Gamification triggers the reward system in your brain. It initiates and develops feelings of positivity and pleasure. This is exactly why it is becoming a popular element of present-day marketing strategies.
It engages your audiences and motivates them to participate more by promising a reward at the end. And the best part is that this reward could be a discount, an actual gift, or maybe something as little as a sense of winning. All of them yield the same result.
Imagine how you’d feel if I send you a riddle in an email, you solve it, and I tell you that only 1% of people in the world can solve this riddle. It will make you feel special. You would want to solve more of such riddles and feel even more special.
That’s all gamification is about. Of course, the example above was fictitious to give you an idea. Real gamification strategies are based on facts, truths, and statistics. If they tell you that you belong to the one percent rare population who managed to solve the riddle, then that’s exactly the case!
With that said, we’ll be exploring this concept in greater detail in this post. Let’s get started!
What is marketing gamification?
By definition, marketing gamification is a technique wherein game design elements are used to engage and retain users.
Customers or potential customers are asked to perform an action, and they are promised a reward in exchange for the action that they perform.
Some commonly used game elements include:
- Virtual Currency
- Progress Bars
These game elements bring in a sense of participation and keep your customers returning. They come back to avail of the benefits and rewards they’ve won. They also do not want to lose the progress that they’ve made so far.
It is noteworthy that gamification marketing techniques help non-gaming apps more than gaming apps and websites.
For example, there’s this game Sonic Forces. This game comprises an in-app leaderboard. Now, considering that the game and its different levels have a similar framework, there’s a very low chance this leaderboard will help with retention.
Also, it is very hard for the player to retain a position in this leaderboard since a lot of people play the game. Plus, there are hardly any other benefits except for leaderboard positioning.
A player already wins a level, and there they acquire a sense of winning. It is fulfilled. As a result, the position on the leaderboard holds little value. The same applies to in-game badges and challenges.
In comparison to this, the rewards and challenges section on a food delivery app called foodpanda is much more successful.
The points, rewards, discounts, and badges that the user receives by completing food-ordering challenges brings a great sense of achievement and make them feel like they’ve killed two birds with one stone. Or putting it simply: they got greater value for the money they’ve spent.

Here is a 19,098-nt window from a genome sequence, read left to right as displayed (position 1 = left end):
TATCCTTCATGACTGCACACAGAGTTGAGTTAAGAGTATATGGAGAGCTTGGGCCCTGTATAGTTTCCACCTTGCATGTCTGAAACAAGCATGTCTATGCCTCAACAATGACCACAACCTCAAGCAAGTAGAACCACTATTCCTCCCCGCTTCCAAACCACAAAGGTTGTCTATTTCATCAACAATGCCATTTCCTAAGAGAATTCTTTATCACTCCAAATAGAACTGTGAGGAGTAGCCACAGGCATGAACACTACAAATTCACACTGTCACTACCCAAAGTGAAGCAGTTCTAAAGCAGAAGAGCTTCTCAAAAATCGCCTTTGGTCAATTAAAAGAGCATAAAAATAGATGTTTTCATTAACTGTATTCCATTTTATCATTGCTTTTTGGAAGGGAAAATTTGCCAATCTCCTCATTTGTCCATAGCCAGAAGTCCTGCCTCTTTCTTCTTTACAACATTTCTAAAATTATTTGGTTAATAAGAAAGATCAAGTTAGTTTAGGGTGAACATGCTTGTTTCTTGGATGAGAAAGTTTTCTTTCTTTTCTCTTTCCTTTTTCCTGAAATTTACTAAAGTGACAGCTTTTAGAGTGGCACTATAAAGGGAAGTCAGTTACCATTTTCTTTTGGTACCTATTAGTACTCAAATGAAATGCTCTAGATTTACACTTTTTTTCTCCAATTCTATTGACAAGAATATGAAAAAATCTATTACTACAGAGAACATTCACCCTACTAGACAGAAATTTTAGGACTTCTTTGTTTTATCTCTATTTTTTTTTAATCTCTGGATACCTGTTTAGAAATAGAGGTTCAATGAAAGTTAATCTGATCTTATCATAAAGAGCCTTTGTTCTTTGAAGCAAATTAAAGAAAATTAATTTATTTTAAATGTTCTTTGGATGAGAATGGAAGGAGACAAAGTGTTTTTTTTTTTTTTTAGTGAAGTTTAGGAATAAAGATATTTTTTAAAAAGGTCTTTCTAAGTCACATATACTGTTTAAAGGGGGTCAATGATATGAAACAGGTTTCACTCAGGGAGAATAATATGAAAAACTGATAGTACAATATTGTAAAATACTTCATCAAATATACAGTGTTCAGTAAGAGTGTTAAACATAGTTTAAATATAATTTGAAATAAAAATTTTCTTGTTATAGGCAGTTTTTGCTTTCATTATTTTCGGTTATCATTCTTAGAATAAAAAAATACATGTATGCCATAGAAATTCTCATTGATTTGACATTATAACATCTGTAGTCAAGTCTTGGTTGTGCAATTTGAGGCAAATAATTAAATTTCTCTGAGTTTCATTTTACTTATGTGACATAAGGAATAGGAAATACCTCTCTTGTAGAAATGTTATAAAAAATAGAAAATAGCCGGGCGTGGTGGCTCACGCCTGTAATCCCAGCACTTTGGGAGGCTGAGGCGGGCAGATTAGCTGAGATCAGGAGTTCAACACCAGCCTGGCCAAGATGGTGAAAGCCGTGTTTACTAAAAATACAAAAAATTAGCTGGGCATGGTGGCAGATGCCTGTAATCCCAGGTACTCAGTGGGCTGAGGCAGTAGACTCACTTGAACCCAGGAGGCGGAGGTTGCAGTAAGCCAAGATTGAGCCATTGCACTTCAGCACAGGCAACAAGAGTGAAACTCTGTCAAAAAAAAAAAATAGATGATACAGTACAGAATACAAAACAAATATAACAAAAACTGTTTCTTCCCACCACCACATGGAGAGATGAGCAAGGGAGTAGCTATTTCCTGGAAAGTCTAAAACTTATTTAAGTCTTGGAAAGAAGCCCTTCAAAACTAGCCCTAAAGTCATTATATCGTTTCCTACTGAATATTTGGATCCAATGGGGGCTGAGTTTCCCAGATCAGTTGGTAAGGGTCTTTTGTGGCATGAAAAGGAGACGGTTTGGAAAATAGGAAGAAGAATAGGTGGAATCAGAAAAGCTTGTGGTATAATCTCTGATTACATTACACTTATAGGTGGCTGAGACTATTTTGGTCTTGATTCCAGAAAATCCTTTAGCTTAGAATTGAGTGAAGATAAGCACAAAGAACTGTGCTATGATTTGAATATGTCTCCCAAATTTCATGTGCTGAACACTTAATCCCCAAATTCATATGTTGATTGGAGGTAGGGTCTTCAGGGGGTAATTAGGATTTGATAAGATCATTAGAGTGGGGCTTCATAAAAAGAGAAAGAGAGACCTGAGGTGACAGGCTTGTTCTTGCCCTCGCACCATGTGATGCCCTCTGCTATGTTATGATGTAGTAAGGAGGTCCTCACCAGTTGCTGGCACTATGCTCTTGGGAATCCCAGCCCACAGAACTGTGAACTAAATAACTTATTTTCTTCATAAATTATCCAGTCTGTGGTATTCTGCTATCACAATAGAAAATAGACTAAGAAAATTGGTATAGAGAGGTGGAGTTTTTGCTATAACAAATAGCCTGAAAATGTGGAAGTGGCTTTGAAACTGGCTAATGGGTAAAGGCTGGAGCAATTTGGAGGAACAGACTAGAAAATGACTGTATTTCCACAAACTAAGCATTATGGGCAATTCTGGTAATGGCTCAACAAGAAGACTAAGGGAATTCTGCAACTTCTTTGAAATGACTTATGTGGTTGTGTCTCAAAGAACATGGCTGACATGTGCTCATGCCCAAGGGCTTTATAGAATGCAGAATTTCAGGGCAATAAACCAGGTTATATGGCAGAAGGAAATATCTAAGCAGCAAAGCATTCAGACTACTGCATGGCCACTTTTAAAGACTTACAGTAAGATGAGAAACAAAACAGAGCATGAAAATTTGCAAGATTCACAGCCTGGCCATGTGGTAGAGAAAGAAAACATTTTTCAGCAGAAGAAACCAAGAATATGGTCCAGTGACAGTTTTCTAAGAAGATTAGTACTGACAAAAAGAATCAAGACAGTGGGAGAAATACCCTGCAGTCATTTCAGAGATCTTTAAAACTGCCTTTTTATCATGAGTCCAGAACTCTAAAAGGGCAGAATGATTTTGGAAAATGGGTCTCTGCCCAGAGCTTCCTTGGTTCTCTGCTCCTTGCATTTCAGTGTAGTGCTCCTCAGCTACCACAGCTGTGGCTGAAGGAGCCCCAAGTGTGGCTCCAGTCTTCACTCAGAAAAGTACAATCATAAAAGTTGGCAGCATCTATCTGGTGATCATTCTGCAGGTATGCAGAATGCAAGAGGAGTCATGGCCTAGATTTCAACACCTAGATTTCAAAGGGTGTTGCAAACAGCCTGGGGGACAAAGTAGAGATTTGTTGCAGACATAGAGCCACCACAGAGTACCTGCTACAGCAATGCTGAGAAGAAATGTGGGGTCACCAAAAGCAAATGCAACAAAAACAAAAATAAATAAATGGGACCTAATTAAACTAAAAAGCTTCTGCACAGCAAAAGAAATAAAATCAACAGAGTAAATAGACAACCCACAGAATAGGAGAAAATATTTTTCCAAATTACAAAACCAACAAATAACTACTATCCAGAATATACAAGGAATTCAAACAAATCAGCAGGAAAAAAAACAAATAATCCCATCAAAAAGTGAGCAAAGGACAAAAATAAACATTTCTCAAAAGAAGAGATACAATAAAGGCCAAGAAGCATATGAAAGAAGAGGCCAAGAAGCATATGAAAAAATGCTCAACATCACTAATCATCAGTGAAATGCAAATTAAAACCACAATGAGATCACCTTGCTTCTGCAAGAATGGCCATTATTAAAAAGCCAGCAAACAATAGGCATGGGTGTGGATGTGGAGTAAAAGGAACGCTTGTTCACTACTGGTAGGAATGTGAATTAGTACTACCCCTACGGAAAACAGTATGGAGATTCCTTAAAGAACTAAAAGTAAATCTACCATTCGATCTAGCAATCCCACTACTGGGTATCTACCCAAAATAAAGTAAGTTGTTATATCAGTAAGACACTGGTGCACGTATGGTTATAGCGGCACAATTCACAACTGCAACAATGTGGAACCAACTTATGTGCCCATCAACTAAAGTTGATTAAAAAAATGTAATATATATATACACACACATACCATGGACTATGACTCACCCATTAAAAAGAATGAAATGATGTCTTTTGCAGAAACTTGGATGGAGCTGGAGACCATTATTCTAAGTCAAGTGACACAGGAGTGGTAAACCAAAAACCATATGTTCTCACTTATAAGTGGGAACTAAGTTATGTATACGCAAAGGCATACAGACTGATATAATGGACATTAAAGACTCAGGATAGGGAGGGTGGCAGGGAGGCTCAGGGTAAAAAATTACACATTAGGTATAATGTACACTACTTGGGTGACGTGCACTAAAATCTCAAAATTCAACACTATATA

Hence, the challenges and rewards section in the non-gaming, food delivery app (i.e., foodpanda) has greater effectiveness as compared to a gaming app like Sonic Forces.
Apart from digital marketing, gamification can also be incorporated in physical marketing events. Although it’s rare, it works great for B2B marketing events. For example, companies can arrange digital games in their conference booths. Learn how does that benefit host companies in the next section.
How gamification can help improve your marketing?
The concept of gamification in marketing was introduced back in 2010. And it has only bloomed ever since. It’s become popular and popular every passing day.
That’s because it comes with numerous benefits. These include:
Improves User Engagement
Your audience can read content like blogs and emails. They can watch videos and listen to audio-based podcasts. At best, they can scroll to know more. There’s nothing else these content forms can do to engage the users and prompt them to interact.
However, when it comes to gamified elements, the user has to click. And this increases user engagement.
Apart from that, gamification in marketing increases user engagement in the following ways as well:
- Makes customers feel in control as they explore the gamification element and figure out how to get greater rewards
- Creates a competitive environment
- Gives a sense of achievement by showing progress bars or earned rewards
Helps Collect Data
Data is the heart of digital marketing. The more you know about your customers, the better you can market your existing product or service to your customer.
Gamification elements help collect data conveniently. For example, you can send a short, sweet quiz to your customer’s inbox and offer them some points for answering the questions. In this way, they will reveal their likes and preferences to you without feeling interviewed.
Note that these questions shouldn’t be direct. You can ask for their preferred means of communication by asking them to vote with a question phrased as follows:
“Emails are too boring”
- Yes, I don’t even open them.
- No, emails are everything.
- It depends on the sender and subject line.
You can use the collected data to improve your digital marketing strategies.
Similarly, if you arrange conference booth games, you can collect 10x more data. Suppose you arrange three-question long trivia, which asks the player about their likes and dislikes.
If their answers support a certain stance (e.g., classify them as fun co-worker), it boosts their morale in the event and provides you with data to use for your marketing strategies.
Increase Brand Awareness